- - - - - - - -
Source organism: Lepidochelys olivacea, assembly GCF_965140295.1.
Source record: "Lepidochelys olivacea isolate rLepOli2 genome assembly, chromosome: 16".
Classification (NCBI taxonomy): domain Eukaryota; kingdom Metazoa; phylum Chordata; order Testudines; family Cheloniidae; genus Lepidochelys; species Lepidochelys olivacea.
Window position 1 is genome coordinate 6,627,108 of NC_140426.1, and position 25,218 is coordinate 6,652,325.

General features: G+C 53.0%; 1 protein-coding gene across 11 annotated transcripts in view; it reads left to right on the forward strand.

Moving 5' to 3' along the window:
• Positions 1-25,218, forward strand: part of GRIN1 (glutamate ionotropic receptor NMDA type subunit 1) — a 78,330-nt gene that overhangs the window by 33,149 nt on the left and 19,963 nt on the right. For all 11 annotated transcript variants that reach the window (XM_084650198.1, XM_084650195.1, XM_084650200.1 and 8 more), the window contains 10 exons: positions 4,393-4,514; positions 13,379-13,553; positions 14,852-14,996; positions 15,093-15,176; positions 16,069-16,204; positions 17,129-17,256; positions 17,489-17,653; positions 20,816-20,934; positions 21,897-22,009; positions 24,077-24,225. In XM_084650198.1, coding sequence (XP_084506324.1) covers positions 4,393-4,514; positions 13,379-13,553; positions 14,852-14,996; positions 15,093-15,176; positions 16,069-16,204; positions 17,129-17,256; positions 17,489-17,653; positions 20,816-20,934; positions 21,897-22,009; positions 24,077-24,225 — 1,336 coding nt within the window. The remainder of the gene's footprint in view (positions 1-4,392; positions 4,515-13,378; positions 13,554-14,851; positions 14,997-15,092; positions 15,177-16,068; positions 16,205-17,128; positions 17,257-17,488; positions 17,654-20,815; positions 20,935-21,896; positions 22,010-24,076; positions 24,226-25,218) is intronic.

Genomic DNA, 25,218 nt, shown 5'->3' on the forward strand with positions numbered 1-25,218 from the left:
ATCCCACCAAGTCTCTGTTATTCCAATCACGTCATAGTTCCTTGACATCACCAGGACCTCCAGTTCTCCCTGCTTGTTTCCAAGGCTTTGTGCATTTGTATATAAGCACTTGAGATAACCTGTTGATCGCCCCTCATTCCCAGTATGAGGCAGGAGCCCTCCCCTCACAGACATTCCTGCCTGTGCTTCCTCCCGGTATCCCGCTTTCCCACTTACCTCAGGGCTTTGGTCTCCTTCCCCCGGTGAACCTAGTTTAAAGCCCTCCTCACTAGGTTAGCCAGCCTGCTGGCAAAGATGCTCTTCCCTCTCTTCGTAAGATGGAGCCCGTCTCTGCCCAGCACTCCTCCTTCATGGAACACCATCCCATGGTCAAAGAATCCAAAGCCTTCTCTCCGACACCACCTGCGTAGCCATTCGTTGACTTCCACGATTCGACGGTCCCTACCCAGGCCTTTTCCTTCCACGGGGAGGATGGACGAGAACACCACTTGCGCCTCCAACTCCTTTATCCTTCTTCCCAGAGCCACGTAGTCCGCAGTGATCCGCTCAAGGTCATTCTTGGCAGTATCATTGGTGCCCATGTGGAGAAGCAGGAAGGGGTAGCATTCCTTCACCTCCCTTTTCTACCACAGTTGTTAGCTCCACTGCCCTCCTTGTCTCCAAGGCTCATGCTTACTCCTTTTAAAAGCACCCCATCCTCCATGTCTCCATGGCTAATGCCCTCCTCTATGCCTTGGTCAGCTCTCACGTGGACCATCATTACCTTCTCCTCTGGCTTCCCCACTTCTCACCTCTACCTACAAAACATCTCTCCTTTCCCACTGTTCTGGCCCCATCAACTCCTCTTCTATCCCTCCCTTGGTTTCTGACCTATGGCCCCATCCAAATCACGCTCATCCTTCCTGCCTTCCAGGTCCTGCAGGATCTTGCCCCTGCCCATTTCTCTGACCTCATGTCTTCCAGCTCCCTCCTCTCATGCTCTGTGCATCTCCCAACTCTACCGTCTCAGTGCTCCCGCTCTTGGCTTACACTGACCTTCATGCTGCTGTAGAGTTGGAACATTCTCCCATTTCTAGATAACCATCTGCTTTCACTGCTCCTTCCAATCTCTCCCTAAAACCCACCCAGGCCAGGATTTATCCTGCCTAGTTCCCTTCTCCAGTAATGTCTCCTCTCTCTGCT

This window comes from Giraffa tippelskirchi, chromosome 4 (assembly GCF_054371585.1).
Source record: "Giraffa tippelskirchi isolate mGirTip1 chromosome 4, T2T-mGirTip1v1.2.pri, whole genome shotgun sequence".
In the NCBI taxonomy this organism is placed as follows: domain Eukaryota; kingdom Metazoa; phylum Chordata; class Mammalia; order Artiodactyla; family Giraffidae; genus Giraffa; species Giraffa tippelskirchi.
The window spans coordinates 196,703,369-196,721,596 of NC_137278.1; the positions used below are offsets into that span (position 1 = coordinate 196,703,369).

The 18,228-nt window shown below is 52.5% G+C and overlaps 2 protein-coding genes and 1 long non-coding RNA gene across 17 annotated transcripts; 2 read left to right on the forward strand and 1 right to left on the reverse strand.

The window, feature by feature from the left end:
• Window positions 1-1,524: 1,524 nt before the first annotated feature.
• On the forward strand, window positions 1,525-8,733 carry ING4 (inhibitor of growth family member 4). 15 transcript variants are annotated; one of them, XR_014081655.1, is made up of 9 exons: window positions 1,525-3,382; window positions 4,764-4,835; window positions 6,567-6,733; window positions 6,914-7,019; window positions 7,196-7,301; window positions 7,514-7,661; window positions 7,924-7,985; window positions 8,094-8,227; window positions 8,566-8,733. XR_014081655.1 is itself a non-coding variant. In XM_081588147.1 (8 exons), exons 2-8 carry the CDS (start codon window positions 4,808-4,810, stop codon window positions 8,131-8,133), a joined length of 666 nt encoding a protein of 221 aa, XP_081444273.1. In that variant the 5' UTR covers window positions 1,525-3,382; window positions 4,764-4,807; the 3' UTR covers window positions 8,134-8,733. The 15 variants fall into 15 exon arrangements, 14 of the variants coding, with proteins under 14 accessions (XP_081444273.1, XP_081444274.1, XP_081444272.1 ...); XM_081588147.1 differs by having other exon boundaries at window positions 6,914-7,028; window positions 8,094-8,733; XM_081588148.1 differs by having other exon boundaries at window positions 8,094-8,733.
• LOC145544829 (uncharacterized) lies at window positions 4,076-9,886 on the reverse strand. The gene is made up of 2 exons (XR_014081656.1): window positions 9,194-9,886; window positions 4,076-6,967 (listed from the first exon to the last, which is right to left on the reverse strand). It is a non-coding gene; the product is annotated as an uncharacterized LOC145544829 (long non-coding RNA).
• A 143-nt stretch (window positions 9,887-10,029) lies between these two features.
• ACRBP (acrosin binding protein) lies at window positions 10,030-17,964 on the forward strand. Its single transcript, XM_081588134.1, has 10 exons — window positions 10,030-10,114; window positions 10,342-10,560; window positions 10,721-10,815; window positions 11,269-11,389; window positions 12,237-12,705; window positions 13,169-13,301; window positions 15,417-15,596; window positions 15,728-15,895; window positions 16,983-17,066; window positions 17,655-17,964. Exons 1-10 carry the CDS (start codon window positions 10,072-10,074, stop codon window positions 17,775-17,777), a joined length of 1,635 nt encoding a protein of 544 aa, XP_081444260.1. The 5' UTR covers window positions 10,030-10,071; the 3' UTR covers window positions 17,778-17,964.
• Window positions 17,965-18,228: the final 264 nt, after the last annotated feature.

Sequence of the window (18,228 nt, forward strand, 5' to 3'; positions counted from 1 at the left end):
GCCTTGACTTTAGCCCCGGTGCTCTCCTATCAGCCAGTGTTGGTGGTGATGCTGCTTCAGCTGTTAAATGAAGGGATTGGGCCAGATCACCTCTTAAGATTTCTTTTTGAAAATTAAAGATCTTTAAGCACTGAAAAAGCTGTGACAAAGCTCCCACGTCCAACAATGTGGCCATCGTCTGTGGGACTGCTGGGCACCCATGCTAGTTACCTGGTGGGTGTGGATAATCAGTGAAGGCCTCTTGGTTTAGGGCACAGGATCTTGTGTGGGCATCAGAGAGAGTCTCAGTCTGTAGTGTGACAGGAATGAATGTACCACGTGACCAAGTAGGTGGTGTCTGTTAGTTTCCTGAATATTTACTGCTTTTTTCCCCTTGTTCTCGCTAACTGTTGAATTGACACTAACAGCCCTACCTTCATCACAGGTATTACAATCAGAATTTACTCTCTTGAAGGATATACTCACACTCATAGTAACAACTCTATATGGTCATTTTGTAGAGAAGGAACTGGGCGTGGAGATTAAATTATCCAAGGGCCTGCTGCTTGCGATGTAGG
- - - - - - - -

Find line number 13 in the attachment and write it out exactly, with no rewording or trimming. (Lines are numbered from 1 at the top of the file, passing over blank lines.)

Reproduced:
The window spans coordinates 196,703,369-196,721,596 of NC_137278.1; the positions used below are offsets into that span (position 1 = coordinate 196,703,369).